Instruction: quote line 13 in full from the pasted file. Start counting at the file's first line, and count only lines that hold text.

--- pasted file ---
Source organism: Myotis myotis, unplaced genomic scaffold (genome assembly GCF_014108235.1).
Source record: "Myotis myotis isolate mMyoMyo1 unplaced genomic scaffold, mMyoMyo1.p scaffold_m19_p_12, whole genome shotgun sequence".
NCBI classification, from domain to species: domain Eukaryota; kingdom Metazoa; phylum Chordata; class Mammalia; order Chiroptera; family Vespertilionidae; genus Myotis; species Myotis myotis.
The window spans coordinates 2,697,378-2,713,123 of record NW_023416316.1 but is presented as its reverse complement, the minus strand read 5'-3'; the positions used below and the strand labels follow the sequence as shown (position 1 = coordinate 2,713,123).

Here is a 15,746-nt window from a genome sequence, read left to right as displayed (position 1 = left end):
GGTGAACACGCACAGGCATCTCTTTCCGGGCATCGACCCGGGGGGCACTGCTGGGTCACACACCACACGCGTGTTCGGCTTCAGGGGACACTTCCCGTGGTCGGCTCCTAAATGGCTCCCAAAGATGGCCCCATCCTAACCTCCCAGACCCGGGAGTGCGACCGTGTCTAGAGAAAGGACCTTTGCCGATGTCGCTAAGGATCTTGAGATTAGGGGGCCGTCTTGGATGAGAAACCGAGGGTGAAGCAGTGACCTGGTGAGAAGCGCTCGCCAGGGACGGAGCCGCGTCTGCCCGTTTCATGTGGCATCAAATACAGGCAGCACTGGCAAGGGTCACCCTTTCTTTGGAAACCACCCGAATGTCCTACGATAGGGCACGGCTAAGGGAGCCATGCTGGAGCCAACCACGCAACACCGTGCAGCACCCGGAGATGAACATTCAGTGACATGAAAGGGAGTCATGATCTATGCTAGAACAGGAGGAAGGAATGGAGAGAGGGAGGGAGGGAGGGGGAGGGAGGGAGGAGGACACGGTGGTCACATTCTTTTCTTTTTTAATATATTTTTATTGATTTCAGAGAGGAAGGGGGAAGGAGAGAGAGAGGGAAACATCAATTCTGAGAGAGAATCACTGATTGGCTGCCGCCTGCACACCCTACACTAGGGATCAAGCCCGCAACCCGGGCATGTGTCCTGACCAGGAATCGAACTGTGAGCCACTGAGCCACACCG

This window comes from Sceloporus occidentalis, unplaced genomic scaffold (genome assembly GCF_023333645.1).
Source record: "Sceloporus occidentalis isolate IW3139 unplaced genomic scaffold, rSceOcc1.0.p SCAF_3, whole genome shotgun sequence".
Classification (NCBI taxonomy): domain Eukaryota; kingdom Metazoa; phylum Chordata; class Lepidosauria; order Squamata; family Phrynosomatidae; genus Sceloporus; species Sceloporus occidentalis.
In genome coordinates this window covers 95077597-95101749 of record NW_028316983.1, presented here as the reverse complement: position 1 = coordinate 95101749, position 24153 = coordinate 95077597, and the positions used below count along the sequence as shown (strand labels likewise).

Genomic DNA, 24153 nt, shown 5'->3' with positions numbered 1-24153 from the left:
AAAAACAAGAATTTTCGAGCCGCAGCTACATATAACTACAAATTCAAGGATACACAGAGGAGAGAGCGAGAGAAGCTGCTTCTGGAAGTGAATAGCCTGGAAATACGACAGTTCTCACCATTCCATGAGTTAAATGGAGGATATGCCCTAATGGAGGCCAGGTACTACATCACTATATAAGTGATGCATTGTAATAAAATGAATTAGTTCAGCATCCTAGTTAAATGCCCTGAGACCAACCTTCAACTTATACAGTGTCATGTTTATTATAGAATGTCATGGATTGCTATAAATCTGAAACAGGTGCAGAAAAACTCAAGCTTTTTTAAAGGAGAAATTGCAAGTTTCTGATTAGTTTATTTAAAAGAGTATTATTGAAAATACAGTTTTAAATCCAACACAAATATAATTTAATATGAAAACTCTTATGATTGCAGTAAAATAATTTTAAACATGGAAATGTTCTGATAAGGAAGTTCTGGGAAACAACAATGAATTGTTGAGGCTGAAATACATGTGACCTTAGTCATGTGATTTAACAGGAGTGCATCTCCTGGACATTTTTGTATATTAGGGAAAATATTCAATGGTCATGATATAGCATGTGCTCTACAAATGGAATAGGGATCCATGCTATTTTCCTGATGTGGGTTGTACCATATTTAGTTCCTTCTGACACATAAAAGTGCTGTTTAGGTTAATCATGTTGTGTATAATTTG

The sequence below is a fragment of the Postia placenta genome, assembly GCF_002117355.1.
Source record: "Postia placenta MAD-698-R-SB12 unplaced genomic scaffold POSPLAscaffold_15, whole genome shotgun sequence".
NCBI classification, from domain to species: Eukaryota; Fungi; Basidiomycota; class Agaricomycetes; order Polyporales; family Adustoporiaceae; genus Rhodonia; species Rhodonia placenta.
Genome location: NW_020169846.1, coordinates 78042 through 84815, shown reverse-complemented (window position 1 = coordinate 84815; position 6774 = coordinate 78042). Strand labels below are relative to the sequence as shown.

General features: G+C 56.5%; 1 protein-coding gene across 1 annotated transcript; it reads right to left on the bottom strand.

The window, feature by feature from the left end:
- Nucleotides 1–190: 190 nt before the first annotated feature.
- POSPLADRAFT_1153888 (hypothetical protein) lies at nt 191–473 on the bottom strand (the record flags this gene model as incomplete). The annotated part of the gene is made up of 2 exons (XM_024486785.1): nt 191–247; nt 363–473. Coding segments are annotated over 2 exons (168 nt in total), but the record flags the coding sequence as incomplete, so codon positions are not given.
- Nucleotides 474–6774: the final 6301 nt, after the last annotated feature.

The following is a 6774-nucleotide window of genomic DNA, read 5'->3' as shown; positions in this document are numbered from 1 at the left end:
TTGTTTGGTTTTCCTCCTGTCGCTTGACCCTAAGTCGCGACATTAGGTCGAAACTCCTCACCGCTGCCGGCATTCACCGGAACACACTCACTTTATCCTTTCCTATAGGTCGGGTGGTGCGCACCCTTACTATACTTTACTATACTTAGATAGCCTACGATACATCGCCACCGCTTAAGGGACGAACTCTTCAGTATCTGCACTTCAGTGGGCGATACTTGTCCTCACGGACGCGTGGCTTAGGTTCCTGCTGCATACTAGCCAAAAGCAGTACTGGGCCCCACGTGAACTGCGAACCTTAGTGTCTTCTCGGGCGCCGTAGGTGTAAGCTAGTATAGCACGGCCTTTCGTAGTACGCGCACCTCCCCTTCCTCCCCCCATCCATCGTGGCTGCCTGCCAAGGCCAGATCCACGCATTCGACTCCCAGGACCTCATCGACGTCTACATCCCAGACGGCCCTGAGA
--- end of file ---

The sequence below is a fragment of the Postia placenta genome, assembly GCF_002117355.1.